To separate variables, plug = R into Schrödinger's equation and divide by R . The result is We have separated out the variable! The term is a function of only. Let's put it over on the right hand side of the equation. This gives us…
This equation has the form f is a function of r and only, and g is a function of only. “How can this be? The RHS has only in it (but no r and ), and the LHS has only r and in it (but no ).” And LHS=RHS? “And yet you’re telling me LHS = RHS. I repeat, how can this be?” Yup, you heard right!
Only one way! “Are you telling me everything is just a constant?” Absolutely not! It’s just that the particular combination of terms on the LHS happens to add up to a constant, which is the same as the constant given by the particular combination of terms on the RHS. This is really good. We've taken the one nasty equation in r , and separated it into two equations, one in r , and the other in only. Do you think maybe we can separate the r part…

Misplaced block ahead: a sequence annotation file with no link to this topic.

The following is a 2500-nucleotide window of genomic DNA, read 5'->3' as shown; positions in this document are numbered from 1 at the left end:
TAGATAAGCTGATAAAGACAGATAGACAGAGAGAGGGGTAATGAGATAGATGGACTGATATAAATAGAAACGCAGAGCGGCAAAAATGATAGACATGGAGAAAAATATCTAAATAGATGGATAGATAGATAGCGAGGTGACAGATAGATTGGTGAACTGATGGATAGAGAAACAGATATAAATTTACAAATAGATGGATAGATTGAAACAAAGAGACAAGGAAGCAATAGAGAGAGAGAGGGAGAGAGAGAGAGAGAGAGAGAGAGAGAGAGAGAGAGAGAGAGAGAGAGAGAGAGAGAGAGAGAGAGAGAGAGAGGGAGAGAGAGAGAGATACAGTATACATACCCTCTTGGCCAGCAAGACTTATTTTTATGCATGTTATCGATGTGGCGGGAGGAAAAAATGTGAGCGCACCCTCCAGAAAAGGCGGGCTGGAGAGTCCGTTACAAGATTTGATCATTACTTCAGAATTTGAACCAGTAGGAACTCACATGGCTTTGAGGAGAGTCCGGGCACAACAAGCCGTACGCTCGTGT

It turns out (although we won't do the math in this course) that the “constant” must be the square of an integer. If not, our differential equations have no solution. Thus, we can write the RHS of this equation as Where did this m ℓ come from? It’s an integer. We just “happened” to give it that “name.” Kind of hard to see, but that’s a lowercase script ℓ
The LHS of our big Schrödinger equation also must equal m ℓ 2. If we set the LHS equal to m ℓ 2, divide by sin 2 , and rearrange, we get Once again we have separated variables. The LHS is a function of r only, and the RHS is a function of only. Again, the only way to satisfy this equation is for LHS=a constant=RHS. Solution of the resulting differential equations will result in restrictions on this constant. In this case, the constant must equal an integer times the next larger integer: ℓ ( ℓ +1).
We have taken our initial differential equation and split into 3. Here are the pieces, rewritten slightly: “You sure went to a lot of trouble, and all you’ve done is replaced one differential equation by three.” But in the “one” the variables were coupled, and in the “three” the variables are separated. Huge improvement!
The first attempt to LOG into ARPANET (precursor to the Internet), fall 1969 ( http://www.netvalley.com/intval1.html ): http://www.netvalley.com/intval1.html